Zero Cost (Costless) Collar Explained

What Is A Zero Cost Collar?

Table of Contents

A costless, or zero cost, collar is an options spread involving the purchase of a protective put on an existing stock position, funded by the sale of an out of the money call.

The Costless Collar Explained In Detail

Stock investors are exposed to downturns in share prices and often use options to protect against major losses.

The simplest protection method is to purchase puts – usually placed out of the money – enabling the sale of the stock at a predetermined price.

However this insurance comes at a cost: the put option premium paid. To offset this an out of the money call can be sold for a similar price, thus creating the ‘zero’ (net) cost collar.

However there is a payoff – as ever in options trading – as the sold call limits the upside to be enjoyed from the stock held.

Zero Cost Collar Example

Suppose an investor owns 100 IBM shares, valued at $140 per share. Here’s their profit and loss:

Stock P&L Diagram

They are concerned about the risk of their position – their potential loss is, in theory, 100% – and so decide to limit this risk by purchasing a 130 put option contract for $5 per share.

Here’s the new P&L:

Notice how this limits their loss to $15 a share (if the stock falls below $130).

But the $5 put premium has caused the position’s breakeven to rise from $140 to $145. In other words the stock has to rise from its current $140 to $145 to cover the cost of the option protection.

To offset this cost they decide to sell an out of the money 150 call option for $5 (this is a simplified example).

This offsets the purchased put option cost – but means that should the stock rise above $150 it will be ‘called’ away. In other words they would not enjoy any gain above $150.

Profit & Loss: Costless Collar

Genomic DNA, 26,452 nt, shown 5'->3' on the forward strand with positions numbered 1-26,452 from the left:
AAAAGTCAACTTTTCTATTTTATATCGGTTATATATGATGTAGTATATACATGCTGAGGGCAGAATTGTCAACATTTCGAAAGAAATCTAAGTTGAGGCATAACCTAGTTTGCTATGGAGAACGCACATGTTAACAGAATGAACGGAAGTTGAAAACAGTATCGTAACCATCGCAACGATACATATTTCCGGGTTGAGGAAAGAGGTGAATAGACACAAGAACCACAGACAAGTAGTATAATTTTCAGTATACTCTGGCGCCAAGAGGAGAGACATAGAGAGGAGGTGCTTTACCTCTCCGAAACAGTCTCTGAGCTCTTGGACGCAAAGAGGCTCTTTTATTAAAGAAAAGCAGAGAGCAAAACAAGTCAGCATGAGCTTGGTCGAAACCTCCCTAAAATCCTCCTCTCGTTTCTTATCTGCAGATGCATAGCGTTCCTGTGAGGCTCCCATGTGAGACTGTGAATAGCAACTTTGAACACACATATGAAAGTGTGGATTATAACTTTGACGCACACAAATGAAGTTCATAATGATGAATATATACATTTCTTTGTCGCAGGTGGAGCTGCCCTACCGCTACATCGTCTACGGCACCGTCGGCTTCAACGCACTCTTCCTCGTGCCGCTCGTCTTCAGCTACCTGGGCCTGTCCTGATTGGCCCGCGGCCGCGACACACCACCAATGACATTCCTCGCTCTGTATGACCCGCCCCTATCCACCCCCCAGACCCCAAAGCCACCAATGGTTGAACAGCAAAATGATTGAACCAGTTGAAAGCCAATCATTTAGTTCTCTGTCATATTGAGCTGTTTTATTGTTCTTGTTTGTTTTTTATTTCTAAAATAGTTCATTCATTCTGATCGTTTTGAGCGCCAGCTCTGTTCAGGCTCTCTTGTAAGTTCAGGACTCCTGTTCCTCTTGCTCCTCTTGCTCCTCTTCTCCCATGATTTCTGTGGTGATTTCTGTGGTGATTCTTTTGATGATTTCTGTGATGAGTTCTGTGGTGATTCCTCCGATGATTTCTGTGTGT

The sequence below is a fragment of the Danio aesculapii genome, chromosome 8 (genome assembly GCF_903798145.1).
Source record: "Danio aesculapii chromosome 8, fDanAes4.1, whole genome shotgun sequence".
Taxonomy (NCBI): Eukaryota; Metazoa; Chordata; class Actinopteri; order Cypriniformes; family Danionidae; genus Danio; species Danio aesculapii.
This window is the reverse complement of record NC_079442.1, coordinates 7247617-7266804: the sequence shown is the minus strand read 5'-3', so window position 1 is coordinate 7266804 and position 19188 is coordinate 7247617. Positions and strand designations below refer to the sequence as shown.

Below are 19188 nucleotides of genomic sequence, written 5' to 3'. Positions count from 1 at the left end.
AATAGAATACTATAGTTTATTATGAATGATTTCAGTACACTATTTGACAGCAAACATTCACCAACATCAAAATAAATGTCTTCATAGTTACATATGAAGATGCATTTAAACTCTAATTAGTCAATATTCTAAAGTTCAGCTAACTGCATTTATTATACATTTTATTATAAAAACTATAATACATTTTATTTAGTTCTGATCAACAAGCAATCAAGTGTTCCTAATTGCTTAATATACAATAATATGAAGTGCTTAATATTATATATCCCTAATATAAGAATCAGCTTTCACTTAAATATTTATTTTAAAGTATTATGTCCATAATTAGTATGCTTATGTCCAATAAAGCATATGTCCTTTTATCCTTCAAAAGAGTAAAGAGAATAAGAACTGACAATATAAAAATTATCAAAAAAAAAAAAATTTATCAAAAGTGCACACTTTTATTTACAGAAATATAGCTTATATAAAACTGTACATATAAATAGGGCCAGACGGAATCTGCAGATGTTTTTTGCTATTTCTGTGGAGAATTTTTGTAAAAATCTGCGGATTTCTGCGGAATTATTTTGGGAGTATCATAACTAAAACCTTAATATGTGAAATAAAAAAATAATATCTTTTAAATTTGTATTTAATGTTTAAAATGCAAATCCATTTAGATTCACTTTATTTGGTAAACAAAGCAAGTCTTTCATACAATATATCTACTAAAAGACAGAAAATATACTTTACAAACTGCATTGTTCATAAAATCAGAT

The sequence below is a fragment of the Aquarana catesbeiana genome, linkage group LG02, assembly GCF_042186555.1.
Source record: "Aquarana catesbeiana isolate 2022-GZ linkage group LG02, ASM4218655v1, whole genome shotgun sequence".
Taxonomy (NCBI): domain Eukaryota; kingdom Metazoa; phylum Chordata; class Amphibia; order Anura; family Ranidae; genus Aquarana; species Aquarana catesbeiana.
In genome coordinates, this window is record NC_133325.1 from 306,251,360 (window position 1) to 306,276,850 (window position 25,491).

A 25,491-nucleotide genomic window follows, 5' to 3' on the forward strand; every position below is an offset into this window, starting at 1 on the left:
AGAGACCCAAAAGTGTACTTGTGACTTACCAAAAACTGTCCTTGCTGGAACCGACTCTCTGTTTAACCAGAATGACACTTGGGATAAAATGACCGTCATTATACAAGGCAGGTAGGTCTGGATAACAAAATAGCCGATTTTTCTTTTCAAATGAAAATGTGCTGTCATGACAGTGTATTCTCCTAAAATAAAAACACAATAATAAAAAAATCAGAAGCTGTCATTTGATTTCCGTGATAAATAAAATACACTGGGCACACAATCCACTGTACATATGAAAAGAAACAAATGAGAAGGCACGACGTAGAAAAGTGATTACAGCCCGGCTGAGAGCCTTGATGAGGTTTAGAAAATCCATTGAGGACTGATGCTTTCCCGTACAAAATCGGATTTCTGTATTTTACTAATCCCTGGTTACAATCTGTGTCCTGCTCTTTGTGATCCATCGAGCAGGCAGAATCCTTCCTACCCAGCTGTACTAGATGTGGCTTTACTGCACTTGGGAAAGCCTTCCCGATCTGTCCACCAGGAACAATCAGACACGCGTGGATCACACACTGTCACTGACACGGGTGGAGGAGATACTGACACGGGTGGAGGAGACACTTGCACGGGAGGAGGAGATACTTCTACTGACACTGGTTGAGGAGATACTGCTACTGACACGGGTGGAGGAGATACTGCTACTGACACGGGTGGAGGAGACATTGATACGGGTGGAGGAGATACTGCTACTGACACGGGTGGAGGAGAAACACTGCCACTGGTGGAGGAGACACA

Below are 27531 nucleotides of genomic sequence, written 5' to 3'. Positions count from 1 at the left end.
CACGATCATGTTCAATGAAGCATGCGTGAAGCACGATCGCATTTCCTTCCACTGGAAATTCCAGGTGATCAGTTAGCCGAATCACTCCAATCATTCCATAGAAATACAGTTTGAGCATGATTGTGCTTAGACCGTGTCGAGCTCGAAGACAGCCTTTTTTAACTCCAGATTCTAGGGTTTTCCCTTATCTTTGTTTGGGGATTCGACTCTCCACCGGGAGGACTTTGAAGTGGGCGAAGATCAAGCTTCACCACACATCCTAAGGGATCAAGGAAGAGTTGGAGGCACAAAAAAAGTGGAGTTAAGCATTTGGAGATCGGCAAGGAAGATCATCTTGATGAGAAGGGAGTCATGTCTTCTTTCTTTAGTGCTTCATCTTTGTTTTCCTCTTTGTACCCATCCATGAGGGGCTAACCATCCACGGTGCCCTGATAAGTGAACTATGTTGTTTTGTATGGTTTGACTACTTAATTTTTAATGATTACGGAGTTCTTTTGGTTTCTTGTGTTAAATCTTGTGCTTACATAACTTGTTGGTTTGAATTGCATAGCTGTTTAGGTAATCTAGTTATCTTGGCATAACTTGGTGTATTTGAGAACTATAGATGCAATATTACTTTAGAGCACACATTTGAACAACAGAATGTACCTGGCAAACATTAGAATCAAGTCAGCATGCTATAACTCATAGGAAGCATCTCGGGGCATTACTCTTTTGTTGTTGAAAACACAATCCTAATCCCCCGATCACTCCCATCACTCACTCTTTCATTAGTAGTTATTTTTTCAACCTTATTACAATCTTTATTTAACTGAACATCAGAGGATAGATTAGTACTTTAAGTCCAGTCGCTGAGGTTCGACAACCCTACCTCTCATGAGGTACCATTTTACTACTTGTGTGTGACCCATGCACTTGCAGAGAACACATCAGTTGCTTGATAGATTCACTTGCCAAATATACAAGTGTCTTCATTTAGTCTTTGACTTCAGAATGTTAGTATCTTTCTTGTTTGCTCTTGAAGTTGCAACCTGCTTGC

This is the zero cost, or costless, collar. Both the upside and downside have been limited, to $10 either way.

Pros Of Zero Cost Collars

The downside of a stock position can be protected at zero net cost.

Collars are particularly popular with Company Executives with large portfolios of stock held in trust (ie they can only access it after several years). A costless collar can be used to ‘fix’ the future value of the stock to within a narrow band, thus providing certainty of future payouts.

Unlike many other options spreads an investor will still receive dividends given they own the stock.

Cons Of Zero Cost Collars

The main downside is the limited upside of the stock position once a collar has been put on.

The spread is also complex and involves two options position – this, potentially, incurring significant transaction costs.

It is also unlikely that premiums of suitable puts and calls will be equal as in our example. Indeed out of the money puts often have relatively high implied volatility and hence price and therefore there may be small cost to the position after all.

Conclusion

Costless collars are a great way to limit downside if an investor feels this is more likely than significant upside.

Risk averse stock holders can ‘fix’ their share to within a narrow band at zero cost (at least, in thwory).

But the spread is complex and probably only suitable for more sophisticated options traders.